If you have made it this far down the write-up, you would know that I am not a big fan of carrying huge loads of gears around and that includes a tripod. I was starting to delve into night photography and so I wanted an upgrade from the 3-Axis Image Stabilization in the Olympus OM-D E-M10 to the 5-Axis Image Stabilization in the Olympus OM-D E-M5 Mark II – hence the change.
Aside from the change to Olympus OM-D E-M5 Mark II, I have added to my arsenal, a plethora of Olympus lenses – the Olympus M Zuiko 45mm f1.8, the Olympus M Zuiko 7-14mm f2.8 PRO, the Olympus M Zuiko 12-40mm f2.8 PRO and the Olympus M Zuiko 40-150mm f2.8 PRO lenses. With that, I have got the range between 7mm to 150mm (14mm to 300mm in full-frame equivalent) all covered!
One may ask why I did not get lenses from different lens makers since the Olympus body is compatible with other brands of lenses – some of which are even available at cheaper prices. Well, did you know that before Olympus dived into the camera-making business, it started off as being one of the most renowned lens manufacturers for medical microscope systems? That is right – the first microscope manufactured at Olympus was called the Asahi! With such capabilities and illustrious reputation, the ability to produce quality images is similarly reflected in the Olympus M Zuiko lenses.
It is hard to pick a favorite among the lenses – they are great to use for different scenarios and perspectives. The lens that I use the most is the Olympus M Zuiko 12-40mm f2.8 PRO. While I love the sharpness of the image quality and the creamy bokeh produced by prime lenses such as the Olympus M Zuiko 45mm f1.8, the focal length on the Olympus M Zuiko 12-40mm f2.8 PRO gives me the most flexibility to shoot architectures and street.
So if I had to carry one lens during my urban exploration, this would be it. What makes this lens special is that it also renders excellent image quality while being lightweight in size and excellent in build quality – it is weatherproof so I never needed to worry about the weather when am out.
If I had to pick a favorite though, it would most definitely be the Olympus M Zuiko 7-14mm f2.8 PRO. This ultra wide-angle zoom lens comes in handy when I want to capture all the details of a building or landscape in one frame. Just like the Olympus M Zuiko 12-40mm f2.8 PRO, it boasts full weather-proofing which makes it a gem for landscape photographers who often have to endure harsh and unpredictable weather. There are only two drawbacks in my view – the relatively steep price and the heavier built. But considering the advantages to a landscape photographer, I would say this is a rather small price to pay.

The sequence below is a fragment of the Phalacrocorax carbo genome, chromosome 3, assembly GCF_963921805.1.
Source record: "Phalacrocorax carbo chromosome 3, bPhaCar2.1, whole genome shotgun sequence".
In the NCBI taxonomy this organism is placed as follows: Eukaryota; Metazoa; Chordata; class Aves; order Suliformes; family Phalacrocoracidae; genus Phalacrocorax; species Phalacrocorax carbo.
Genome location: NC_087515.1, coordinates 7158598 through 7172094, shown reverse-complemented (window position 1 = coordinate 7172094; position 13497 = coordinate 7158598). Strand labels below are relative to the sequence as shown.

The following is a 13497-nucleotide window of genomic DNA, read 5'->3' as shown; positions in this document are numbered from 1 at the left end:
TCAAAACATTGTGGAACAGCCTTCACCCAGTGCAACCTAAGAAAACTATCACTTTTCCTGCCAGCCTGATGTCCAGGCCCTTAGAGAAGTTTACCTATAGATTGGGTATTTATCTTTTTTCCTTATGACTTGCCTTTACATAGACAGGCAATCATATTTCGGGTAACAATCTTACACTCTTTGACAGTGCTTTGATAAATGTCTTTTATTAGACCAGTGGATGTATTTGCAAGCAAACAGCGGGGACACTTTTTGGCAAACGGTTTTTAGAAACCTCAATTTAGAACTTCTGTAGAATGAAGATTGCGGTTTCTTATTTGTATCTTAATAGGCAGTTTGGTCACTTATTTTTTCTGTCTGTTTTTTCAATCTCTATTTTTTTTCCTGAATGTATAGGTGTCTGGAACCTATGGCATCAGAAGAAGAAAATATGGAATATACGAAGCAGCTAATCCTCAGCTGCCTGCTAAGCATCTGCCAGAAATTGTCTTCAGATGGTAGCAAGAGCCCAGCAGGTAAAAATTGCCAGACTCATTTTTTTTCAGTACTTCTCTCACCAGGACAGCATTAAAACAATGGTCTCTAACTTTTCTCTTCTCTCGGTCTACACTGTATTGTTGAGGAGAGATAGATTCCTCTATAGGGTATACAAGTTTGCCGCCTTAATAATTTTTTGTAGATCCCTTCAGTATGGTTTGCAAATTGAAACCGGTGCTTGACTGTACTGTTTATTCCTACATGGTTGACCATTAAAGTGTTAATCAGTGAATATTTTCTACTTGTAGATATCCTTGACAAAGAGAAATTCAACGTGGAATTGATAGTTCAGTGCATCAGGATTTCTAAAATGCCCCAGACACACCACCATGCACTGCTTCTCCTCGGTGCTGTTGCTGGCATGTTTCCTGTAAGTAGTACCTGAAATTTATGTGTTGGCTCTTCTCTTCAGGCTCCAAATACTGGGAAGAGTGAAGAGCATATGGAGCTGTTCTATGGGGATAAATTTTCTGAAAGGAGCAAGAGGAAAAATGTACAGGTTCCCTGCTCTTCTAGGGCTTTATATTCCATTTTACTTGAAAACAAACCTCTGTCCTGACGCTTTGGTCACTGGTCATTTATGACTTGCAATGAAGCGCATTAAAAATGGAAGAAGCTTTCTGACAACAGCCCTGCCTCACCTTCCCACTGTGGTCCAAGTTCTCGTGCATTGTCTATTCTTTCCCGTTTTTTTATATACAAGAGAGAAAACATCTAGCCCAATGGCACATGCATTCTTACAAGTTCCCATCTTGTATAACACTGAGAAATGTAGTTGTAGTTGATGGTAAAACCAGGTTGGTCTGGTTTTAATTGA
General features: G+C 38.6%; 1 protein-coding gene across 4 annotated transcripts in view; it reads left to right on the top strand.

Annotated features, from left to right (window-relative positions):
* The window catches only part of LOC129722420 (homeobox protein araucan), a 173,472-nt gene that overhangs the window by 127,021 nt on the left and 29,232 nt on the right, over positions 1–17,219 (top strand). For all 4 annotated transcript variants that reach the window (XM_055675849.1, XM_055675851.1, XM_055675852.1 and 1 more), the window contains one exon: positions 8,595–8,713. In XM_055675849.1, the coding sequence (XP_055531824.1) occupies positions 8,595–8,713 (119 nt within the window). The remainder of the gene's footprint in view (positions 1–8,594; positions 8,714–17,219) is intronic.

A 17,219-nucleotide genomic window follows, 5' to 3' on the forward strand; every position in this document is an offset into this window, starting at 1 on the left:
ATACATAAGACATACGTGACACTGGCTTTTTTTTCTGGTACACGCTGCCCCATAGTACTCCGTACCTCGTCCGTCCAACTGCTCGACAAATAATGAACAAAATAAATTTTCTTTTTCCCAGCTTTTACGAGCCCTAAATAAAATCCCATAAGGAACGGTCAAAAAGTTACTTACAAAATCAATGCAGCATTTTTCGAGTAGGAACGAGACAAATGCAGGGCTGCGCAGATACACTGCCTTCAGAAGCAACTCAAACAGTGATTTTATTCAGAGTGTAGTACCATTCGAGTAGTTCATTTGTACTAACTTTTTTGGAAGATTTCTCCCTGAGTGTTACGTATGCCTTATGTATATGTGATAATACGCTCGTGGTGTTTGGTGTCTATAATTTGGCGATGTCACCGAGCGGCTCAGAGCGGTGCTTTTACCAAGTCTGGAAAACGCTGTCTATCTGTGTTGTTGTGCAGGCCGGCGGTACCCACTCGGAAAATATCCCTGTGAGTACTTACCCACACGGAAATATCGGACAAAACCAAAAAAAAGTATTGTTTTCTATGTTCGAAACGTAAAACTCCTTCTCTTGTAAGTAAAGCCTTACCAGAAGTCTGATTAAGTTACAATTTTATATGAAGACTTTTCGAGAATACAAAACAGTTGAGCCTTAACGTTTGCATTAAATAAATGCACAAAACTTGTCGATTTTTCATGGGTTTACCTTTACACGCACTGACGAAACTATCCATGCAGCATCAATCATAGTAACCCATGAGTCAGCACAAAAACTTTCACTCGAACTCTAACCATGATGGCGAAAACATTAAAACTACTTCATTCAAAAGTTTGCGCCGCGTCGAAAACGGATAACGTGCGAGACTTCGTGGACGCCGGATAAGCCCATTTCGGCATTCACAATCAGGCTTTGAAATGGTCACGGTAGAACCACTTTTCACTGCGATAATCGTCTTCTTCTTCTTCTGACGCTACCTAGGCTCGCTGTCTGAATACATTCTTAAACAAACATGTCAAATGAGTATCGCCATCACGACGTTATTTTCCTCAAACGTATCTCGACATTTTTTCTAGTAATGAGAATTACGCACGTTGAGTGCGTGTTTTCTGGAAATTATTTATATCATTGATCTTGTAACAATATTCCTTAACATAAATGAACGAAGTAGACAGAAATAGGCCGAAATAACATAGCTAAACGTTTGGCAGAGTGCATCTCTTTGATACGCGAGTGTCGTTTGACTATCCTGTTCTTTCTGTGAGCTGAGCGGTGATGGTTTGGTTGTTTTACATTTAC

The Olympus M Zuiko 7-14mm f2.8 is especially awesome to use to capture photos of the Milky Way when you want to ensure that most of the sky goes into your frame while also capturing the foreground in the same frame. Its brighter focal ratio of f2.8 allows for more light to be captured by the lens, which is an important element for astrophotography.
Several people have asked me why I have not migrated to a full-frame system. To be honest, I am not shooting professionally and mainly document my travels so the weight of the gears is a huge consideration for me. Not only that though and as I mentioned earlier, I have started delving into night photography and a huge reason for that is because of Olympus’ “Live Composite” mode, which makes it super easy to take innovative long exposure photos. “Composite” means to create a single image from compositing (i.e. merging or stacking) multiple shots together.
In a nutshell, this mode combines long exposure with compositing WITHIN the Olympus camera itself! Without this feature, you would have to manually take multiple shots and stack them together using Photoshop in post. This mode can be used to capture star trails, auroras, light trails, light paintings, fireworks and whatever else that you can creatively imagine. So while the lure will always be there to migrate to a full-frame system that packs a 61-megapixel sensor, this innovative feature in Olympus’ cameras is really difficult to give up.
When you have just ventured into photography and if you are self-taught like me, you would have come across numerous articles encouraging you to try shooting from different perspectives – whether to bring up your camera higher so you can take a wider perspective of a scene or go lower to take details of the streets. And this is exactly why I got myself a drone, the DJI Mavic Pro. It was originally a toss between the Mavic Pro and the then newly released Mavic Air – but the former takes the cake because I wanted the extra 6 minutes of battery life, which makes a world of difference when you are flying the distance.